Defense wins championships.We all know that saying. I think it’s probably been plastered onto so many high school football shirts and motivational posters that anyone who’s ever watched or played or even been around sports knows it. Offense wins games, but defense wins championships.No matter what sport, I’ve always loved defense, perhaps even more than offense. When I played basketball and soccer, there was something satisfying about squaring up an opponent and shutting down any move they tried to make past you. When I watch football and basketball, I live for the hard hits and the showboat blocks.That might be because of where I’m from. Kansas City is known across the board for teams that specialize in defense — Sporting KC with its indomitable home field atmosphere, the Chiefs with their smash mouth defensive line and Alex Gordon and the Royals and their high-flying antics in the outfield. It’s something the teams and the city takes pride in. And when defense is great, it’s a thing of beauty to watch.Last Saturday, I don’t think I could use the word “beautiful” to describe most of the USC defense. There were, of course, the highlights of the fourth quarter — that Porter Gustin sack, the Marvel Tell interception — but the game left a bitter taste in the mouths of most fans despite the 49-31 final score.Entering this season, there has been perhaps too much hype surrounding this USC football team. Yet most of it focused on phenom quarterback Sam Darnold, his offense and his inevitable quest to collect a Pac-12 championship, a national championship and a Heisman trophy in one fell swoop. There was a slight rumble in the Coliseum when Darnold took the field for the first time on Saturday, a thrum of expectation that paid off in the opening touchdown drive and then quickly dissipated throughout the frustrating first half. And despite receiving very little of the offseason spotlight, the same expectation still stood for the defense as it took the field.What unfolded over the first three quarters of the Western Michigan game was, in a word, disappointing. The defensive line found no room to pressure the quarterback, while the secondary blew coverage and the linebackers let running backs slip away with sloppy arm tackles. The offense struggled to get off the ground, but they also had no safety net. The defense allowed 263 yards on the ground alone, falling to 113th out of 125 teams in the FBS after the poor outing. The hits weren’t hard and the stops weren’t impressive. For the first time, I felt that the best way to describe the USC defense was “soft.”There are a lot of excuses that could be made for the defense. Western Michigan was bringing a new head coach, offensive coordinator and quarterback to the Coliseum, and there was little to no film available to prepare the defense. Junior linebacker Cam Smith, who typically leadsin-game adjustments for the Trojans, was confined to the locker room for the first half due to a suspension carried over from the Rose Bowl, leaving the young defense to adjust themselves without one of their captains. For all those reasons, it makes sense that team came out to a slow start. But there’s a difference between a slow start and allowing almost 300 yards rushing. Sloppy tackles and lack of energy couldn’t be blamed on a lack of film or a sidelined leader or even the heat. Smith was harsh in his review of the team, saying it had nothing to do with anything except lack of concentration.“Bad,” he said impatiently to the reporter scrum after the game. “It was really bad.”Something has to change. The Trojans squeaked out of their season opener with a victory, but the same performance can’t be repeated next Saturday against Stanford. The Cardinal will bring everything that Western Michigan did — scrappy defense, a hard-nosed run game and balanced aerial attack — with the added benefit of Pac-12 talent. It’s too early to panic, and first games are historically poor barometers for the future success of football teams. (Just ask any fan who stuck through from the Alabama game to the Rose Bowl last year, if you don’t believe me.) But while many might be ready to sound the alarm while poring over Darnold’s Heisman chances, I’m much more concerned with the defense.Defense wins championships. It’s cliché. It’s also true. And as USC continues to grind through a tough Pac-12 and non-conference schedule — all without a bye week — it will be the defense, and not the offense, that will be tested the most.If the Trojans are going to live up to the hype this year, fans will have to hope that a different defense shows up to the Coliseum this Saturday.Julia Poe is a junior studying print and digital journalism. She is also the sports editor of the Daily Trojan. Her column, Poe’s Perspective, runs Wednesdays.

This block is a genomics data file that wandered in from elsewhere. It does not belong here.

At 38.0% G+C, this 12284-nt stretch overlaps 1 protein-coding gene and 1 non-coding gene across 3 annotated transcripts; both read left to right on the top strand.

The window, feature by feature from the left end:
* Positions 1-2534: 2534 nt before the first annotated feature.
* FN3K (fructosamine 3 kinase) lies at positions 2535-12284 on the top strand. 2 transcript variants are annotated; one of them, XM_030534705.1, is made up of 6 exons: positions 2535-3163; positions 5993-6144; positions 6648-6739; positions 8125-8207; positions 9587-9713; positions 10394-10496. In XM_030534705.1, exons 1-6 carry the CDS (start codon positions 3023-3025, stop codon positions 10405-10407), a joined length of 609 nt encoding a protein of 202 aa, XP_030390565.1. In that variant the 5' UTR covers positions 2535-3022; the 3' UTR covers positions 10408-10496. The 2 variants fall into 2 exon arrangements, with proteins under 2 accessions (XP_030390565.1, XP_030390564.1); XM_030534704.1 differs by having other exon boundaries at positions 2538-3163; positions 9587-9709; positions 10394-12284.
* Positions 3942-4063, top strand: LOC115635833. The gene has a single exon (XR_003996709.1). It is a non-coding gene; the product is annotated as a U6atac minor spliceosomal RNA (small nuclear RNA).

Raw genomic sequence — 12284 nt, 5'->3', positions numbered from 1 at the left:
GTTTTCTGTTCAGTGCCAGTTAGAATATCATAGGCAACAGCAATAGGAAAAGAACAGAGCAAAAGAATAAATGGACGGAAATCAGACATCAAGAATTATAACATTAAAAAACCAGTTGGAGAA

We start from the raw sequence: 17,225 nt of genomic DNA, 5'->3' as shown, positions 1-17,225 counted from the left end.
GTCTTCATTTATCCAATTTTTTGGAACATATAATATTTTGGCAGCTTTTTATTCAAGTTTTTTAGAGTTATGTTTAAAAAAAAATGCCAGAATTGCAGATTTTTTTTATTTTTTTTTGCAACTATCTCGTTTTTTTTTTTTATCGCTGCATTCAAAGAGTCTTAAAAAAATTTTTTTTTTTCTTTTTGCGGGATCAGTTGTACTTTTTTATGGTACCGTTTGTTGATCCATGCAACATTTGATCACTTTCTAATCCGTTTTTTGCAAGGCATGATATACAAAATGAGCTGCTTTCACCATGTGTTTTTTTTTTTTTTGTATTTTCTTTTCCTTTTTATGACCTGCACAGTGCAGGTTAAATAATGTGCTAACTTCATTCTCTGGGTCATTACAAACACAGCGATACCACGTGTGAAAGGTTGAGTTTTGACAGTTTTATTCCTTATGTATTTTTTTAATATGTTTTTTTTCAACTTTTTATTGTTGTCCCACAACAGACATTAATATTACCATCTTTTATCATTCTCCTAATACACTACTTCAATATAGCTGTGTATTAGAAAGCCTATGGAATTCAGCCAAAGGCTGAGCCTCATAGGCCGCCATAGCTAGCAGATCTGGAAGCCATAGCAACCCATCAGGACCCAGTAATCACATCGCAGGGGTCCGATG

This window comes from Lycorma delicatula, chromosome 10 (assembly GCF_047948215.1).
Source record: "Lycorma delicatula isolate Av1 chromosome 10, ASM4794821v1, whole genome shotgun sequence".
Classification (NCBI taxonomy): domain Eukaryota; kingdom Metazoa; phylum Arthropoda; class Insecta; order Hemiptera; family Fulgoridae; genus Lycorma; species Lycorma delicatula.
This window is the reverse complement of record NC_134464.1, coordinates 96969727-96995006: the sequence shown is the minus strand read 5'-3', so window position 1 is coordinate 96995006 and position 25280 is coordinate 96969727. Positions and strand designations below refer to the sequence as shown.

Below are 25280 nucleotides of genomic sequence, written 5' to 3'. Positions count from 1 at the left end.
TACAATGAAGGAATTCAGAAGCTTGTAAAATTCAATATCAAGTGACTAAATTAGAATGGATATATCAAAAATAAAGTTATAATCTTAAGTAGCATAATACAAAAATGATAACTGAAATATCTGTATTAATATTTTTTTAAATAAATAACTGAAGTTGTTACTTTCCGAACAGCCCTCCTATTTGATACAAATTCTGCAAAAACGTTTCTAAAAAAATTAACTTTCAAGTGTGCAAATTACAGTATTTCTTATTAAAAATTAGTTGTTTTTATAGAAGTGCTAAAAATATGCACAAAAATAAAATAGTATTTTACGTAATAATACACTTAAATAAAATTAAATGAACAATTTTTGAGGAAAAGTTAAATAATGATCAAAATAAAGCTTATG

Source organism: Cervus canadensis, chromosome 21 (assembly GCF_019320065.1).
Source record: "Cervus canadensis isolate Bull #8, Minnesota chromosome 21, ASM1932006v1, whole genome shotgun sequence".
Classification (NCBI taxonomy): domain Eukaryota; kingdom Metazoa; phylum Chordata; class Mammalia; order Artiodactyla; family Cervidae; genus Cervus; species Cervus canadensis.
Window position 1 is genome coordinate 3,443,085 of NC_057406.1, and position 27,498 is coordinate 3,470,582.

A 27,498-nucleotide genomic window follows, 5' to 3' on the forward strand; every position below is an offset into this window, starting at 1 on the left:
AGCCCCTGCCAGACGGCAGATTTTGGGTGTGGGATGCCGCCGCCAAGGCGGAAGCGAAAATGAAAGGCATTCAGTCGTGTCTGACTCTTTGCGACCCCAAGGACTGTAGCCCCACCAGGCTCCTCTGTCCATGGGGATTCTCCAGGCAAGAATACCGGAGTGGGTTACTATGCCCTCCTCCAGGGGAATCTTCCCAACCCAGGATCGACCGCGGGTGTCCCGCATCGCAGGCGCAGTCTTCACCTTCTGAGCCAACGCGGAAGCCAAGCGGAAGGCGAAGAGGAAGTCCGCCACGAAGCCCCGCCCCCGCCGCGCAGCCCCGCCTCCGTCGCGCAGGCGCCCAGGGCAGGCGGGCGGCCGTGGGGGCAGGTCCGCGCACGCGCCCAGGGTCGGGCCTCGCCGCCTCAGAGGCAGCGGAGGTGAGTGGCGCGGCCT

Botswana will hold a national holiday in honour of Isaac Makwala if he wins 200m gold at the World Championships.Makwala, whose exploits in London have been a major talking point this week, races in the final later on Thursday.On Tuesday he was barred from the 400m final, as officials tried to halt a “very virulent” norovirus outbreak.But he returned and progressed from an individual 200m time trial on Wednesday – he was quarantined for Monday’s heats – and celebrated by doing press-ups.The 30-year-old, who said he is “still running with a broken heart” will be going up against South Africa’s Wayde van Niekerk, who on Tuesday dominated the 400m race for which Makwala said he had been training.Botswana’s Sports Minister Thapelo Olopeng told BBC Sport the country would also pay Makwala the $10,000 (£7,500) he would have received from the government had he won 400m gold. “The president has set aside a certain day for him,” said Olopeng. “It will be a public holiday for people to come and meet Makwala and all over the country there will be celebrations with music and dancing. The man has lifted the name of our country higher and higher, and he deserves this welcome as our hero.”The minister said that the country had submitted a further complaint about the handling of the issue by the International Association of Athletics Federations (IAAF), the world governing body.”The way he performed yesterday [in the 200m qualifiers] he showed no signs of ailment and I don’t understand why the IAAF has continued with the same decision,” Olopeng said.”They should call for a re-run or give him the same opportunity as they did in the 200m [a time-trial run on his own]. They have not responded and if they don’t then we will take the matter forward, we have a legal team waiting to give us advice on how far we can take it.”What happened to our athlete has created a lot of displeasure in the country and we are very unhappy. To me it’s a great disappointment.” The IAAF – criticised for its decision to stop Makwala running in the 400m final – allowed him another chance to compete in the 200m after receiving a written request from the Botswanan federation.Makwala, who qualified second fastest behind the United States’ Isiah Young, has the quickest season’s best and personal best of the nine-man field.Van Niekerk, running his fifth race in as many days, only made it through as a fastest loser.Meanwhile, the number of people associated with the World Championships who have reported illness has risen from 30 to 40, Public Health England announced.The body said that three cases have been confirmed as norovirus by laboratory testing. The IAAF defended its actions and said it was under instruction to quarantine athletes who showed symptoms of the virus.It acknowledged Makwala’s absence was “a sad case” but said its medical staff examined the athlete and notes taken by a doctor showed he had been vomiting over an 18-hour period.